Four money market mutual funds to invest in

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Among the debt fund categories, one segment that is low on risks and generates reasonable returns over the medium term of about three years is the money market mutual funds. This category did not face any accidents during the period of debt defaults and the turmoil in the bond markets over 2018-20 that plagued short-duration, liquid and ultra-short duration funds. Credit risk funds, of course, faced the brunt then.

Money market funds usually beat fixed deposit returns over three-year periods on a post-tax basis. By investing in the safest of instruments with low maturities – less than a year usually – these funds kept credit risks at bay. When interest rates are on the rise, funds with shorter duration are preferred over longer-duration schemes. As the RBI tightens rates, this category can be good option for investors with a low-risk appetite.

Which are the best money market funds to invest in? Read on to get a perspective on four quality funds from the category that you can invest in for the medium term.

Funds making the cut

Since debt funds have a three-year holding period for capital gains to be considered long term, we took three-year rolling returns (with daily NAV) from January 2013, which was the time direct plans started.

In debt funds, the asset size is important, as is having a highly diversified portfolio of debt holdings with no concentration. The latter is to ensure that in case of any default, the overall portfolio doesn’t suffer much. We took a threshold of ₹5,000 crore for choosing the schemes.

In terms of returns, we considered those funds that delivered 7.5 per cent or more annually on a three-year rolling basis. The minimum threshold over the three-year period was kept at 5 per cent. Those delivering less were eliminated. We also ensured that over the past nine calendar years, these funds remained in the top one-third of the funds in the category in terms of returns most of the time.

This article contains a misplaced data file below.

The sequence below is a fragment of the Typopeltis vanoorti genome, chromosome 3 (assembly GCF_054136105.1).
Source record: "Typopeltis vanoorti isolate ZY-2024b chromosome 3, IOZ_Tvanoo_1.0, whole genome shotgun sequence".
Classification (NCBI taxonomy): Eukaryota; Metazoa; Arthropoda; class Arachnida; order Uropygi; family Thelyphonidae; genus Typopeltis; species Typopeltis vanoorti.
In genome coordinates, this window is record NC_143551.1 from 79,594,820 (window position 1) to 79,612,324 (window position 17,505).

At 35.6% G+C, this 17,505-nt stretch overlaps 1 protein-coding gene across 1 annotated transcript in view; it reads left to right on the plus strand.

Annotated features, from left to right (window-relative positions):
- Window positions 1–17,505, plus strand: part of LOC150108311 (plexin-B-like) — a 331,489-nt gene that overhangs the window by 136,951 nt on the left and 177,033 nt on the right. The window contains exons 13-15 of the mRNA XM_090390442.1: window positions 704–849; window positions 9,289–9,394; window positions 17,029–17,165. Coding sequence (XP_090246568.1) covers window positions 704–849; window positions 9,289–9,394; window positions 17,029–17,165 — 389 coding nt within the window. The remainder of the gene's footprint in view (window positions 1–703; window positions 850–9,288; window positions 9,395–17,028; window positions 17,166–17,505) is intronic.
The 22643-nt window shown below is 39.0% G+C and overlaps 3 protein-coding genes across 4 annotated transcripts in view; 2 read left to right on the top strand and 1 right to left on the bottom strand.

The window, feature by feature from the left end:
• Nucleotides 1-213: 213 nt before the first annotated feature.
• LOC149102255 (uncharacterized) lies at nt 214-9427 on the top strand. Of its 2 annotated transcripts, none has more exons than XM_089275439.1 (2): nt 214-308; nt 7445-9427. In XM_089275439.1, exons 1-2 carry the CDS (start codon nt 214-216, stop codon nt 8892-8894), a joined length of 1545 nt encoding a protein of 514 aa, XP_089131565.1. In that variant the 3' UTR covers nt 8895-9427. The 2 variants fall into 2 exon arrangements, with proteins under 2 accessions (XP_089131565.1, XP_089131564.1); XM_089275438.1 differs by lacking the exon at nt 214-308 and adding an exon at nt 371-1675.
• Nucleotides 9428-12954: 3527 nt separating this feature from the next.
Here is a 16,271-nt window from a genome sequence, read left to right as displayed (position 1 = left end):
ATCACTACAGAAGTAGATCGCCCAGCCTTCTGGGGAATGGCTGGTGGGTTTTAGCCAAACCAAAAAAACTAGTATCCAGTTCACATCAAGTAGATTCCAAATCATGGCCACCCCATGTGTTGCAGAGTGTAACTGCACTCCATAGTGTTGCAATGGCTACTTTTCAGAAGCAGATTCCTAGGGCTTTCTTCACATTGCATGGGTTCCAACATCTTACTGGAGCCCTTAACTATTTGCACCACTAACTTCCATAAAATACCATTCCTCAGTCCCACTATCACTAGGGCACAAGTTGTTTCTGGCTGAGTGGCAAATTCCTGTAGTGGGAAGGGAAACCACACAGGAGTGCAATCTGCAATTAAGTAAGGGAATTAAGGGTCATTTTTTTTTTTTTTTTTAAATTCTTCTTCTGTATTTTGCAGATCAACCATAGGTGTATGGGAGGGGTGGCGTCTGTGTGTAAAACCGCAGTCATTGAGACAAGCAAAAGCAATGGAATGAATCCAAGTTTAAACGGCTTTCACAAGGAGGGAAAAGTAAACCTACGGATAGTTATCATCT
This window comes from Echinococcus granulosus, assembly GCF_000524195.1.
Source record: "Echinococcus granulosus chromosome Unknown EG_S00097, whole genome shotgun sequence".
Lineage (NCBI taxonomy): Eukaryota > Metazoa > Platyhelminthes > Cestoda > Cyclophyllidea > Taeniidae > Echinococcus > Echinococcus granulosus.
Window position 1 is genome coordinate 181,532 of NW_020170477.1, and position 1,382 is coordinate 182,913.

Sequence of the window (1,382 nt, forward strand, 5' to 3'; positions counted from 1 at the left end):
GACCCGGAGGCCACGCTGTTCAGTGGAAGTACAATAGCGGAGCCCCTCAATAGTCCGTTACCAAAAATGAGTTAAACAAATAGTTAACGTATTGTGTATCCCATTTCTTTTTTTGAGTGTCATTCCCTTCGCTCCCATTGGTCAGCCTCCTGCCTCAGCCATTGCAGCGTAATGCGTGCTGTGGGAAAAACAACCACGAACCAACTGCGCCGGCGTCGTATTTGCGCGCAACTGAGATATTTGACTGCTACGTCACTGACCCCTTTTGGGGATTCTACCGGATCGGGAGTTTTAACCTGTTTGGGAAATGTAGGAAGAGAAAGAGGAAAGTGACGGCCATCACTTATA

Aditya Birla Sun Life Money Manager, HDFC Money Market, SBI Savings and Nippon India Money Market were the four funds that made it past these hurdles with consistent returns.

How the schemes fared

These funds delivered 7.5-7.8 per cent on an average over three-year rolling periods. They managed a maximum of 8.9-9.5 per cent returns over these periods, while the minimum returns were 5-5.2 per cent. Barring 2021, which was a difficult year for bonds, these funds have given 6.2-9.2 per cent returns over the previous 10 calendar years.

These are better than even the best of fixed deposits offering 7-8 per cent interest, especially for those in the higher tax brackets. Effective returns in the case of FDs would be 5-5.5 per cent, at best.

When held for three or more years, gains from debt funds are taxed at 20 per cent after indexation. Given the inflation trajectory in recent times and even over the long term, 5-7 per cent may be a good ballpark figure. Therefore, investors would effectively have to pay little or no taxes on the gains made. They may even be able to harvest losses after indexation, without actually incurring any losses. Thus, over three-five year time-frames, close to 7 per cent post-tax returns may be achieved without taking too many risks.

Given that money market funds invest in the safest of instruments — certificates of deposits, repo windows, treasury bills and corporate bonds with highest short-term ratings — these are healthy returns.

These funds invest in the safest of instruments — certificates of deposits, repo windows, treasury bills and corporate bonds with highest short-­term ratings

Fund portfolios

Aditya Birla Sun Life Money Manager, HDFC Money Market, SBI Savings and Nippon India Money Market have portfolios that are very low on risk. The average maturity of holdings going by their latest portfolio is 0.28-0.38 years, which translates to about three-four months. The yield to maturity is in the range of 6.2-6.3 per cent. They hold 71-113 securities in their portfolios, making them quite diversified. Exposure to even the top holdings are usually less than 5 per cent and are quite diffused.

Commercial paper of SIDBI, RBI’s 182-day T-Bills, certificates of deposits of top banks, CPs from firms such as L&T, Reliance Jio Infocomm, Tata Steel, Bharti Enterprises, Vedanta, LIC Housing Finance, and NABARD among many others. All short-term instruments carry the highest A1+ rating.

With asset size of ₹10,000 crore to ₹20,000 crore, these are fairly large funds with quality holdings.

Investors can choose to park a portion of their debt portfolio in these funds for three years to make the most of such investments.

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